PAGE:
We introduced you to Hollie Stephenson back in April. Although only 17, Hollie has a passion for music unlike anyone else her age. Obsessed with jazz, blues and soul since the age of three, it was clear a career in music was the only way for her. Her staggeringly beautiful singing skills caused Dave Stewart (The Eurythmics) to proclaim:
“I think she’s the real deal. There are certain things that are like a lightning bolt. She’s got it. I just know having worked with lots of special voices that she has got her own special voice.”
Now we’ve had the chance to sit down and have a chat. Here’s our interview.
EP: You’ve got a lot of drive and ambition for someone so young! To what do you attribute that?
HS: My mum is a very strong woman with a lot more balls than any man. I’ve definitely inherited her drive and ambition.
EP: Tell us about Dave Stewart! How did all that come about? What’s he like?
HS: Dave is a really lovely guy, down to earth morally, but far too creative to be down to earth 100% – he’s such an inspiration with his mind working one million miles an hour, he gets a years worth of ideas in a day. He’s amazing to work with and has really nurtured me. Amongst the cluster of ideas, he came across me on Twitter.’
EP: Talk us through Pointless Rebellion. What’s it all about?
HS: I wrote the song Pointless Rebellion about my friend who, when I met her, I looked to emulate. But she had her own personal troubles that she was too proud to talk about and look for help with, she gravitated to drugs and alcohol and used that as her escape. It was really sad to watch, it was pointless; her rebellion wasn’t the answer to her problems.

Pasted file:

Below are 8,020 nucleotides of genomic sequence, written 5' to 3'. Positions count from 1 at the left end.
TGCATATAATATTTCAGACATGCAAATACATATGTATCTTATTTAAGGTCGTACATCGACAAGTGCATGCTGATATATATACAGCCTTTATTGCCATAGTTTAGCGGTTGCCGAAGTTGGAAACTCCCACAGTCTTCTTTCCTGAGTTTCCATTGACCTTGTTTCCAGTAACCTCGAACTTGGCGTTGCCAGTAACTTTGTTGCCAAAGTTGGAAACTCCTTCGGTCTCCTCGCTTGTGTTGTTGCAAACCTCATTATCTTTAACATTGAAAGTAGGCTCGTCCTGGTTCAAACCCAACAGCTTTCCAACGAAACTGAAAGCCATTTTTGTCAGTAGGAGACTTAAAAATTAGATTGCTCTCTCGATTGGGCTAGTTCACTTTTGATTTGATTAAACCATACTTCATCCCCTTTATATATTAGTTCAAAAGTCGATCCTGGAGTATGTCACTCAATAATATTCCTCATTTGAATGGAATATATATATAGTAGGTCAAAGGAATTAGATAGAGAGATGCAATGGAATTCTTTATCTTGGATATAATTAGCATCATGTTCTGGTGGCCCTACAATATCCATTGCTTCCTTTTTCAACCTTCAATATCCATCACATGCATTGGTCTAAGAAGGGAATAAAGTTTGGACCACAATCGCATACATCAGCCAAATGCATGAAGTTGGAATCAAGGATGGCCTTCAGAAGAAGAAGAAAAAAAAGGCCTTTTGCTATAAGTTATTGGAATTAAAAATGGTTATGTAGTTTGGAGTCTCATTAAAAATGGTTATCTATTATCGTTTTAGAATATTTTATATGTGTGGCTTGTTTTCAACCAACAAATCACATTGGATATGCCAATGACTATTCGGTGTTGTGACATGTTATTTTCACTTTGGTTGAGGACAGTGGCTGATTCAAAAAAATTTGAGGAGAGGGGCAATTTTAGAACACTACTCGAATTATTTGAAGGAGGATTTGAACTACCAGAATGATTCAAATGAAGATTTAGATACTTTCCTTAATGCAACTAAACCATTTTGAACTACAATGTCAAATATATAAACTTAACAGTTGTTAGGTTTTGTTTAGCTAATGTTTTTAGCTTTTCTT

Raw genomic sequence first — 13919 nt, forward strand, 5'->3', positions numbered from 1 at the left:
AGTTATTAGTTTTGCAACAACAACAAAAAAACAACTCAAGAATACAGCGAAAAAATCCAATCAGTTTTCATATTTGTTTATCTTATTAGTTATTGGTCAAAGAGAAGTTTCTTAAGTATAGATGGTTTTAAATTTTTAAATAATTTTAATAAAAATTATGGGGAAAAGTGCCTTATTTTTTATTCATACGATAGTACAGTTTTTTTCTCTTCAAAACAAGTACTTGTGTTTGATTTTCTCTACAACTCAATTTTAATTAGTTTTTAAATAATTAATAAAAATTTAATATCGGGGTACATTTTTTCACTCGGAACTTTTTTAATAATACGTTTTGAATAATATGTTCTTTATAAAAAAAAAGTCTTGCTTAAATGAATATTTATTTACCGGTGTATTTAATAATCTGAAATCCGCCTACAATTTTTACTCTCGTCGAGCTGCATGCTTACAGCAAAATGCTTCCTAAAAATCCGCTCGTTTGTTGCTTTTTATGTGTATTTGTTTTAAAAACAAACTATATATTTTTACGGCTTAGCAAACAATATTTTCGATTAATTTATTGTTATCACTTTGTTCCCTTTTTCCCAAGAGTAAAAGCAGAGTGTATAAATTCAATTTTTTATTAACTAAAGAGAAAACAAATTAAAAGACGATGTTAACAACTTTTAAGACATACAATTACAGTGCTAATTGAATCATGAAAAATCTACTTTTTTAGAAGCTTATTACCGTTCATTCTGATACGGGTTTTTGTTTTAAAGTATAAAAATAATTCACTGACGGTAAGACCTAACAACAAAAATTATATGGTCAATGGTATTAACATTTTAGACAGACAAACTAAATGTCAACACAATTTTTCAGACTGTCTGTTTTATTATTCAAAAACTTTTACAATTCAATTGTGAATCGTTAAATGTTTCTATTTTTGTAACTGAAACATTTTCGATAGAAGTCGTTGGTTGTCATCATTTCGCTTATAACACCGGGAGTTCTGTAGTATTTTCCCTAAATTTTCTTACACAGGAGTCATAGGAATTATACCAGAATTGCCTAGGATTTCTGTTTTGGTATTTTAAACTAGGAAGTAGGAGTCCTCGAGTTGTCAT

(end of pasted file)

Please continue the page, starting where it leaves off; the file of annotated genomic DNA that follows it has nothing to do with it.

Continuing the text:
EP: What advice do you have for anyone just starting out in the music industry?
HS: My advice would be to pick up an instrument that you want to learn and try and write your own stuff – be in control.
EP: What’s been the best thing you’ve done so far, music wise? Life wise?
HS: I had the opportunity to go to Jamaica last year in April for a documentary which is all about reggae and recovering the tracks from Studio 17 that were devastated in the hurricane that toured through Kingston. I was 16 at the time, and they had a track from Dennis Brown when he was 16 that he hadn’t finished and the director of the documentary invited me over to complete it. Anyone who knows me knows I’m obsessed with Jamaica and absolutely love reggae, so this has made my life really – everything else is now a bonus!
EP: Top three tracks you’re listening to right now.
HS: I love the song Someone New by Hozier, I had that on repeat for 3 days straight – that’s no exaggeration.
Ella Fitzgerald’s beautiful Someone to Watch Over Me
The Pioneers version of Papa Was a Rolling Stone
EP: Who’d be your dream collaboration, if any, and why?
HS: Paolo Nutini hands down. I love his music and voice – and he’s alive!!!
EP: Where will you be in 5 years?
HS: I have no idea where I’m going to be next week let alone in five years time. Hopefully on a stage singing somewhere in the world. If not that then in Jamaica. Maybe I’ll go and hide in the Blue Mountains.
EP: Give us something surprising about you that not many people know!
HS: When I was younger I was fascinated by the heart and was set on becoming a cardiologist.
EP: What question do you wish people would ask you, but nobody ever does?
HS: Would you like a house in Primrose Hill?
Hollie’s self titled album is out on 28 August. Pointless Rebellion is out now.